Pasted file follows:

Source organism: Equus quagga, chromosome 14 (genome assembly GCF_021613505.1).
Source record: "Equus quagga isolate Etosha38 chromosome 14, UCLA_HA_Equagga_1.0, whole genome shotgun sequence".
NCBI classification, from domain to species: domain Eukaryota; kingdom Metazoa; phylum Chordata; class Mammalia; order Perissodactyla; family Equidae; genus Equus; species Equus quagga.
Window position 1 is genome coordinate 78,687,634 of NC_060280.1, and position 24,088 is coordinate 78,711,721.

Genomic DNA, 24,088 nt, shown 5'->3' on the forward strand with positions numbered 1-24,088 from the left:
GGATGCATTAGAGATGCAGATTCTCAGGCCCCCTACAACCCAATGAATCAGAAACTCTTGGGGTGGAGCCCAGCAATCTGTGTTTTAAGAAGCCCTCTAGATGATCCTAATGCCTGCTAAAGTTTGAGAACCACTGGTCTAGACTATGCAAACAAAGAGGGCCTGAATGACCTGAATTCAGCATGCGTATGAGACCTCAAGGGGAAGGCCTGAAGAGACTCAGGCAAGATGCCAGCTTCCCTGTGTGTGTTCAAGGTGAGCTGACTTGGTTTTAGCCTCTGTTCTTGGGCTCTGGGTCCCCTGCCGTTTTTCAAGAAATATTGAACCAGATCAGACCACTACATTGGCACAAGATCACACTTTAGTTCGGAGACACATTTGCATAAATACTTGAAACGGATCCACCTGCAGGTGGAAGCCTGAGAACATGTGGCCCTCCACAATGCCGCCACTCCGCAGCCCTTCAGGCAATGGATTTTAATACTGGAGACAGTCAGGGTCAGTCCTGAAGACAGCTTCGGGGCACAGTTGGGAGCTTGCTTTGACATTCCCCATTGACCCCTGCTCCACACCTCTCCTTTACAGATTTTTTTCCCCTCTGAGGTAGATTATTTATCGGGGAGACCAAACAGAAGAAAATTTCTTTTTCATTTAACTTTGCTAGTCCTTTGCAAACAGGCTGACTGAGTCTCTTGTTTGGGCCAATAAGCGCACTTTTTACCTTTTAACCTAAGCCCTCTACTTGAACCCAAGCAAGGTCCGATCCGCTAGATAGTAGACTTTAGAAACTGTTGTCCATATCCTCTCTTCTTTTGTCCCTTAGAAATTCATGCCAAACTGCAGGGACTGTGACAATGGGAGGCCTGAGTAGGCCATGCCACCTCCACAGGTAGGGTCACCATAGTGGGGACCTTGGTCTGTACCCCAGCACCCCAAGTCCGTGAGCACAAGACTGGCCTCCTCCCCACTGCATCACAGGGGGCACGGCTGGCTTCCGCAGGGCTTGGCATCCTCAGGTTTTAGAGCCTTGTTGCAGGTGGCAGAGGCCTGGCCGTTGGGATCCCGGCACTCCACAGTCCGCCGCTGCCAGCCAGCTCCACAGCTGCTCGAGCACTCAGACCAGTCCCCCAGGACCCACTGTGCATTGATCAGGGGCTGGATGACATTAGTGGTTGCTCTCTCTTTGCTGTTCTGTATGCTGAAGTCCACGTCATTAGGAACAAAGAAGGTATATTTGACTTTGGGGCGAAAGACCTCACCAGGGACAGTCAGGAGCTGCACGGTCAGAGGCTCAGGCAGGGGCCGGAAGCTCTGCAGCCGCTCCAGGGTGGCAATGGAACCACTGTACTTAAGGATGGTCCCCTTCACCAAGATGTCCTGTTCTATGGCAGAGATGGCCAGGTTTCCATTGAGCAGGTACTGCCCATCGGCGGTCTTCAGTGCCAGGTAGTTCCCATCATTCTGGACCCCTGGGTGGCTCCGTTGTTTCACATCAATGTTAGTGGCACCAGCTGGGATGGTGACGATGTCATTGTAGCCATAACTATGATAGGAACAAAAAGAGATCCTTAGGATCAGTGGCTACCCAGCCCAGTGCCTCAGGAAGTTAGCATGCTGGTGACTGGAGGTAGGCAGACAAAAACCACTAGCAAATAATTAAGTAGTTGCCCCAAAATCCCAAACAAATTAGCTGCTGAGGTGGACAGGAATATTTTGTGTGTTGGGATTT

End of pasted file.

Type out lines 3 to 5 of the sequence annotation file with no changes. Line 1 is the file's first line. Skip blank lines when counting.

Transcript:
NCBI classification, from domain to species: domain Eukaryota; kingdom Metazoa; phylum Chordata; class Mammalia; order Perissodactyla; family Equidae; genus Equus; species Equus quagga.
Window position 1 is genome coordinate 78,687,634 of NC_060280.1, and position 24,088 is coordinate 78,711,721.

Genomic DNA, 24,088 nt, shown 5'->3' on the forward strand with positions numbered 1-24,088 from the left: